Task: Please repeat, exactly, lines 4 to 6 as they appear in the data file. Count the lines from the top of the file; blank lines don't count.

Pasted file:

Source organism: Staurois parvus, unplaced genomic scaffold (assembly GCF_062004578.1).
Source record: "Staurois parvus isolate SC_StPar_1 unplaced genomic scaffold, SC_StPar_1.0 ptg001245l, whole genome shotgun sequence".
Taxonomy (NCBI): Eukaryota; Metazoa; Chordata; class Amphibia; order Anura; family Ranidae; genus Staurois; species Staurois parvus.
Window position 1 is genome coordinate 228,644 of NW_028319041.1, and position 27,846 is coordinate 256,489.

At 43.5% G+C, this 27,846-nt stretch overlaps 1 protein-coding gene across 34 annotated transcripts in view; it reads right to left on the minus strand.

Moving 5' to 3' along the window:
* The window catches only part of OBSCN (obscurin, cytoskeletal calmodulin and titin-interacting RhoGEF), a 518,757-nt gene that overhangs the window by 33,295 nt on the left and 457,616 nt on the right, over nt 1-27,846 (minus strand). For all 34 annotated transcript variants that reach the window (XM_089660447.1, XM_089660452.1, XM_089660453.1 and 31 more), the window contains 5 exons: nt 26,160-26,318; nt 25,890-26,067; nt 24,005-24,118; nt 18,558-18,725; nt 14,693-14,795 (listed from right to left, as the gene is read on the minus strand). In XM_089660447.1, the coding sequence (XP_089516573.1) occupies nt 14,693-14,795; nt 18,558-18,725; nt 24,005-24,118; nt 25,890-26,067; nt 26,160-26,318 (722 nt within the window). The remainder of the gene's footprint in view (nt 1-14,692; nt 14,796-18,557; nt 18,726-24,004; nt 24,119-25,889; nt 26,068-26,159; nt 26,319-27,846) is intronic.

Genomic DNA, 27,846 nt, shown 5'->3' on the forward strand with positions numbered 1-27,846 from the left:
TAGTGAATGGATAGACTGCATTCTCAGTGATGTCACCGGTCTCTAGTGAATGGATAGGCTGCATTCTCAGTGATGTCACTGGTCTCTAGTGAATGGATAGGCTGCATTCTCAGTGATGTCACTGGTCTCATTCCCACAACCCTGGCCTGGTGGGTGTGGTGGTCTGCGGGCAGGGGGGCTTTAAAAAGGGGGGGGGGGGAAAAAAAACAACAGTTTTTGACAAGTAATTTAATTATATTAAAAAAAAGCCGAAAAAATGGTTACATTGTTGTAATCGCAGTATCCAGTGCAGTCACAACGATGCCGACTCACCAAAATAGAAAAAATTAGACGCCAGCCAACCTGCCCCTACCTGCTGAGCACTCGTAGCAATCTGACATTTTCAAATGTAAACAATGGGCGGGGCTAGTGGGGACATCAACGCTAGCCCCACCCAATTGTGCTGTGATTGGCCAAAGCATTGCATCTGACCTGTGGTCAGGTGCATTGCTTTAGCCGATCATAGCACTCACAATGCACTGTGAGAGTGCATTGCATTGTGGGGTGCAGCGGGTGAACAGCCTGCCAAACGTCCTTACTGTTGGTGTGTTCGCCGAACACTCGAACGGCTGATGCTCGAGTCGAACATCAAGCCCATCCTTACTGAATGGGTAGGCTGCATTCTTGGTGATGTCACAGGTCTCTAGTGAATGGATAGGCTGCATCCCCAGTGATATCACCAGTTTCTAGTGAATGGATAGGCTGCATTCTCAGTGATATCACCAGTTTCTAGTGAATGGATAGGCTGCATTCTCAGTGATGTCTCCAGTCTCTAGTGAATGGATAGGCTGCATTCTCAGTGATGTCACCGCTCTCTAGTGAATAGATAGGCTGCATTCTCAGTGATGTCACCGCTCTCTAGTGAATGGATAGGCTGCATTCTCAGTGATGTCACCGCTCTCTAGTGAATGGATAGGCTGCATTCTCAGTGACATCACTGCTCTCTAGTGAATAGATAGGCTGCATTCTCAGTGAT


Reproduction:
Window position 1 is genome coordinate 228,644 of NW_028319041.1, and position 27,846 is coordinate 256,489.

At 43.5% G+C, this 27,846-nt stretch overlaps 1 protein-coding gene across 34 annotated transcripts in view; it reads right to left on the minus strand.

Moving 5' to 3' along the window: